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1 D.Makukh commented Permalink

Great post, thanks Brian. <br /> I had very similar experience, but eventually switched back to QWERTY after ~6 months only on Dvorak. <div>&nbsp;</div> It was relatively easy to learn, maybe 1 or 2 hours to remember the layout. Dvorak is so much more logical! <br /> The hardest part was to unlearn English and shell patterns, like 'ls', ' ght', 'ps -ef', ':wq' etc. After doing this I couldn't type on Qwerty without looking anymore. Typing in Russian also suffered. <div>&nbsp;</div> So here's why I switched back: <br /> - It isn't "scalable". Maybe that is not a correct word but it is kind of what you said about vi and Perl in another post. QWERTY is everywhere. Imagine an incident, you go to the system room - and there is a standard keyboard. On which you cannot type! <br /> - Even after 6 months it was hard for me to type passwords. You know, something with special characters, numbers, small and capital letters. Copy / pasting is not a solution, sometimes you just have to do it... <br /> - Hotkeys. Just type :wq! on Qwerty and Dvorak and feel the difference; most hotkeys are optimized for Qwerty. <div>&nbsp;</div> Still, I'd recommend everyone to try - it is a very interesting experience by itself. Dvorak is waaay easier for hands, especially little fingers. There would be no more tired wrists.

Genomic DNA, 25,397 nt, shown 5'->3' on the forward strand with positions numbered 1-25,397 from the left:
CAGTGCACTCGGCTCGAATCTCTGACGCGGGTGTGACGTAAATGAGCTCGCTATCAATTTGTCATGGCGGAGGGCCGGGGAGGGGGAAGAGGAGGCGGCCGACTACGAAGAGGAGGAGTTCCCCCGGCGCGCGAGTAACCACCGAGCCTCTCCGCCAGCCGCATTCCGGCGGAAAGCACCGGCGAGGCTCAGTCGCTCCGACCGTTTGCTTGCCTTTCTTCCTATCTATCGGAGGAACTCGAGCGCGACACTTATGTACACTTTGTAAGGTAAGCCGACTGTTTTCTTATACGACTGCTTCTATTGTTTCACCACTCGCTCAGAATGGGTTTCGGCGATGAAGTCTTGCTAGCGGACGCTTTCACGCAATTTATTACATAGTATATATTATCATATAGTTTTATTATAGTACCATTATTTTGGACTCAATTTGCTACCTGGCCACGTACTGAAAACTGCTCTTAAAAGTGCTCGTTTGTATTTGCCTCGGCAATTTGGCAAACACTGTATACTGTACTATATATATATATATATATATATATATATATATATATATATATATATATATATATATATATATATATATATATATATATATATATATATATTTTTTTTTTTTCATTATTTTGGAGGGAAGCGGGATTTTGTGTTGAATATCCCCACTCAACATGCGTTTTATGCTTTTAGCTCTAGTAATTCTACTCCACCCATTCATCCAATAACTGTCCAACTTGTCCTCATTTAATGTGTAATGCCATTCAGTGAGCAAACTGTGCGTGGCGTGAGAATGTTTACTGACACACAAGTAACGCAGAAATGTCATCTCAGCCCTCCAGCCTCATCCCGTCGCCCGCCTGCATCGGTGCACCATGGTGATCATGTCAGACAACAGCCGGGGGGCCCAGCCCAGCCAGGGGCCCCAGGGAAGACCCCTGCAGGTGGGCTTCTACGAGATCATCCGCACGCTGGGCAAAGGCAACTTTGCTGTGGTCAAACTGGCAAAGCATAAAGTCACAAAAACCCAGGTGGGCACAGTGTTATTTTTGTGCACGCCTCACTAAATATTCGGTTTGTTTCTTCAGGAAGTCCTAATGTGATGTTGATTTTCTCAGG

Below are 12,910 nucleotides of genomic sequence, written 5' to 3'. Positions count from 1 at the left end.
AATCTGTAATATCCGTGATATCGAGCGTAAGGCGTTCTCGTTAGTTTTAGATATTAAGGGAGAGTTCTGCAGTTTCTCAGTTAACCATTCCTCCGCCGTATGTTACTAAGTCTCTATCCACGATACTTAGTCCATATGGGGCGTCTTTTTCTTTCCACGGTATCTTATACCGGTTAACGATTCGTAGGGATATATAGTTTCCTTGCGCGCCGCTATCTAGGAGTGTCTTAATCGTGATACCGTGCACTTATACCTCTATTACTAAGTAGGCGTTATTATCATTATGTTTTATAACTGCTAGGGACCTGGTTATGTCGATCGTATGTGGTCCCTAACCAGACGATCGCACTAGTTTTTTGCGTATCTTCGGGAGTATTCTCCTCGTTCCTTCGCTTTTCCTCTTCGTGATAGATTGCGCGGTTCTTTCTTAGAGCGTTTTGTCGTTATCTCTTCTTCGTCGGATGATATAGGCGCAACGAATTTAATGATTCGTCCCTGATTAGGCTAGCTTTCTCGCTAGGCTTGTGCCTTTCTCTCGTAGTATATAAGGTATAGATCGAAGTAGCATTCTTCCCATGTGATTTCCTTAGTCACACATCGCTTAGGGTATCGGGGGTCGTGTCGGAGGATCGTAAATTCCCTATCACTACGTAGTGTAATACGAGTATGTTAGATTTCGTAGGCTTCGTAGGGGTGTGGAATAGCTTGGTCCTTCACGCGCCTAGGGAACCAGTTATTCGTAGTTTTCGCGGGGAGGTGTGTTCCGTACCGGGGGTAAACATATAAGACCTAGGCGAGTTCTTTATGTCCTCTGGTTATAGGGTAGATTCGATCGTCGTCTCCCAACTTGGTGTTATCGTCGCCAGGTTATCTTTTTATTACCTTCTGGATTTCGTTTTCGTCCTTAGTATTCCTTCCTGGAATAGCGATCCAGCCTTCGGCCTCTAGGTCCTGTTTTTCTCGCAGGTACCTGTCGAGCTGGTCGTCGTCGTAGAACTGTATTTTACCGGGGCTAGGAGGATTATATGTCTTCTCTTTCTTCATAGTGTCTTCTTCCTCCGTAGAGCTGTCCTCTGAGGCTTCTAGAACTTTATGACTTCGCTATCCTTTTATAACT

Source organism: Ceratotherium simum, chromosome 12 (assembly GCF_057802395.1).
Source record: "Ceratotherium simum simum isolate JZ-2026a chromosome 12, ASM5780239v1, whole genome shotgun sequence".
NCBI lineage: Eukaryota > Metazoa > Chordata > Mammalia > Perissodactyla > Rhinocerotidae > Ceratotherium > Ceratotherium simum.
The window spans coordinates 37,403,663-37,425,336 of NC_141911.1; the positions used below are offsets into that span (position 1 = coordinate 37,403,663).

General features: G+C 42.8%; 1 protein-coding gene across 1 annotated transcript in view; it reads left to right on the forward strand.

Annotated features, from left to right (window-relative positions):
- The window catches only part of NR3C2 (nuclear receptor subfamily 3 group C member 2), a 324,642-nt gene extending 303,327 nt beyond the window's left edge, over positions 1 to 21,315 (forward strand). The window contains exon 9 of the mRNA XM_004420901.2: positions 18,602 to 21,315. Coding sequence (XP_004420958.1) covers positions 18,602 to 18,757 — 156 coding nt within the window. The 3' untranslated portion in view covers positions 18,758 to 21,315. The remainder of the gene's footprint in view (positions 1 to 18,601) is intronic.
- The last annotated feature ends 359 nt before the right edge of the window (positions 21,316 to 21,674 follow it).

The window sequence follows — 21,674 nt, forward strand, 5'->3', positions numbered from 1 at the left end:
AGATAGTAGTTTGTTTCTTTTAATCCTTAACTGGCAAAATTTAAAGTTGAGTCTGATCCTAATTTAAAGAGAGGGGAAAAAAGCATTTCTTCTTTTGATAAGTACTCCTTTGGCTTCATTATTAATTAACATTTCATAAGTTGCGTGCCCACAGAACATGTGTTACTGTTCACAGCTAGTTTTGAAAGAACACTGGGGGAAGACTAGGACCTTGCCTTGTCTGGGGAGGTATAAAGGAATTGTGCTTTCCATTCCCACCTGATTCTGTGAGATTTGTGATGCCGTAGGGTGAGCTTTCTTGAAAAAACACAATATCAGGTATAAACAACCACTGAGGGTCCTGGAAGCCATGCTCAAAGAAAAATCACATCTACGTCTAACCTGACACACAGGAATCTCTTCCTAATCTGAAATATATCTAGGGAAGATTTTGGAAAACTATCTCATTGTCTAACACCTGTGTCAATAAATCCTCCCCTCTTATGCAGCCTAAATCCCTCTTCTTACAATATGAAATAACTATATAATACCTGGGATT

2 brian_s commented Permalink

Thanks for the comments.. I had forgotten to mention the challenges regarding things like "vi" key mappings.

3 julxrp commented Permalink

I use the Colemak keyboard. The only operating system that does not recognize it is MS Windows. Even Windows 8 does not have it installed in by default like Dvorak is. That kinda shows how backward the operating system is. LOL. <br /> If you're a well versed computer user, you'd like to use the keyboard shortcuts on one hand while having the other on the mouse. In this aspect Colemak absolutely shines. Another good thing is that because it is based on QWERTY, switching in between QWERTY occasionally is much easier. <br /> The one thing that I do not like about Colemak is that is wasn't easy to learn for me at all. The hand rolling wasn't something that I enjoyed in the beginning and after using for about a year now, I still am not able to type a proper sentence without making loads of mistakes. I do find it more comfortable though and even though I have completely memorized the layout in my head, using it, is an entirely different story. But maybe that is just me. <br /> There are stories of those who switched to Colemak and within a month are able to type at the same speed they were using QWERTY with huge accuracy and loving it. <br /> The ways where Colemak is said to be better than Dvorak can be found here. <br />